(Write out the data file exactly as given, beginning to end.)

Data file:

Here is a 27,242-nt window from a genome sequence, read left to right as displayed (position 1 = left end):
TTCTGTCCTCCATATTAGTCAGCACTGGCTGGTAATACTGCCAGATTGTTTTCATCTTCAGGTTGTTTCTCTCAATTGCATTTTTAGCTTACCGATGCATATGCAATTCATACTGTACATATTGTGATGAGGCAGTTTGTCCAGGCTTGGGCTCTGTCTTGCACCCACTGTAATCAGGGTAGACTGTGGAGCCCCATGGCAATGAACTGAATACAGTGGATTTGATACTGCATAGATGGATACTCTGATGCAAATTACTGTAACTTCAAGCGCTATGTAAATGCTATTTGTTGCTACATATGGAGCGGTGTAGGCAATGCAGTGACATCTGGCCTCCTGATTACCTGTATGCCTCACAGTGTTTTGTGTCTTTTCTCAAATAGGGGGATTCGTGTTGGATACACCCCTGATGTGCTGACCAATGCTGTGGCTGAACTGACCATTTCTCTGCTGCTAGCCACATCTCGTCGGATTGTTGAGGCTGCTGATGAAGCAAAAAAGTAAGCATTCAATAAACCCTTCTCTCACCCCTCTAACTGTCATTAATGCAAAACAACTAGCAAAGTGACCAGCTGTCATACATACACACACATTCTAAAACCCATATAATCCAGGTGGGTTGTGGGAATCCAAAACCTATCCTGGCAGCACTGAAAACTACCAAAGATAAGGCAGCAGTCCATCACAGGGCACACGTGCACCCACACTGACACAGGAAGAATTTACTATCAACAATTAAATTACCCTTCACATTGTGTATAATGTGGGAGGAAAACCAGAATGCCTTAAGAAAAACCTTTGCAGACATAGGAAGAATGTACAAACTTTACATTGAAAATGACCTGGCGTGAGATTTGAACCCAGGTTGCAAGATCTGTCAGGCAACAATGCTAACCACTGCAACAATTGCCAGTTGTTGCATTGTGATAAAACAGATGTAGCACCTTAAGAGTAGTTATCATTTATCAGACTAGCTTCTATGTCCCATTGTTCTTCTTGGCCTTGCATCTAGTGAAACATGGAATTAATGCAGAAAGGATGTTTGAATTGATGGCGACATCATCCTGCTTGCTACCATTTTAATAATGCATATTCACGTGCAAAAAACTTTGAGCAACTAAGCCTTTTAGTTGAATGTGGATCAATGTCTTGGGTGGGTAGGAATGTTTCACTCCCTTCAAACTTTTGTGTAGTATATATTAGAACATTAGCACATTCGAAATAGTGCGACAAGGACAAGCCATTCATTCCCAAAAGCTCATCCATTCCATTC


Here is a 27,242-nt window from a genome sequence, read left to right as displayed (position 1 = left end):
TTCTGTCCTCCATATTAGTCAGCACTGGCTGGTAATACTGCCAGATTGTTTTCATCTTCAGGTTGTTTCTCTCAATTGCATTTTTAGCTTACCGATGCATATGCAATTCATACTGTACATATTGTGATGAGGCAGTTTGTCCAGGCTTGGGCTCTGTCTTGCACCCACTGTAATCAGGGTAGACTGTGGAGCCCCATGGCAATGAACTGAATACAGTGGATTTGATACTGCATAGATGGATACTCTGATGCAAATTACTGTAACTTCAAGCGCTATGTAAATGCTATTTGTTGCTACATATGGAGCGGTGTAGGCAATGCAGTGACATCTGGCCTCCTGATTACCTGTATGCCTCACAGTGTTTTGTGTCTTTTCTCAAATAGGGGGATTCGTGTTGGATACACCCCTGATGTGCTGACCAATGCTGTGGCTGAACTGACCATTTCTCTGCTGCTAGCCACATCTCGTCGGATTGTTGAGGCTGCTGATGAAGCAAAAAAGTAAGCATTCAATAAACCCTTCTCTCACCCCTCTAACTGTCATTAATGCAAAACAACTAGCAAAGTGACCAGCTGTCATACATACACACACATTCTAAAACCCATATAATCCAGGTGGGTTGTGGGAATCCAAAACCTATCCTGGCAGCACTGAAAACTACCAAAGATAAGGCAGCAGTCCATCACAGGGCACACGTGCACCCACACTGACACAGGAAGAATTTACTATCAACAATTAAATTACCCTTCACATTGTGTATAATGTGGGAGGAAAACCAGAATGCCTTAAGAAAAACCTTTGCAGACATAGGAAGAATGTACAAACTTTACATTGAAAATGACCTGGCGTGAGATTTGAACCCAGGTTGCAAGATCTGTCAGGCAACAATGCTAACCACTGCAACAATTGCCAGTTGTTGCATTGTGATAAAACAGATGTAGCACCTTAAGAGTAGTTATCATTTATCAGACTAGCTTCTATGTCCCATTGTTCTTCTTGGCCTTGCATCTAGTGAAACATGGAATTAATGCAGAAAGGATGTTTGAATTGATGGCGACATCATCCTGCTTGCTACCATTTTAATAATGCATATTCACGTGCAAAAAACTTTGAGCAACTAAGCCTTTTAGTTGAATGTGGATCAATGTCTTGGGTGGGTAGGAATGTTTCACTCCCTTCAAACTTTTGTGTAGTATATATTAGAACATTAGCACATTCGAAATAGTGCGACAAGGACAAGCCATTCATTCCCAAAAGCTCATCCATTCCATTC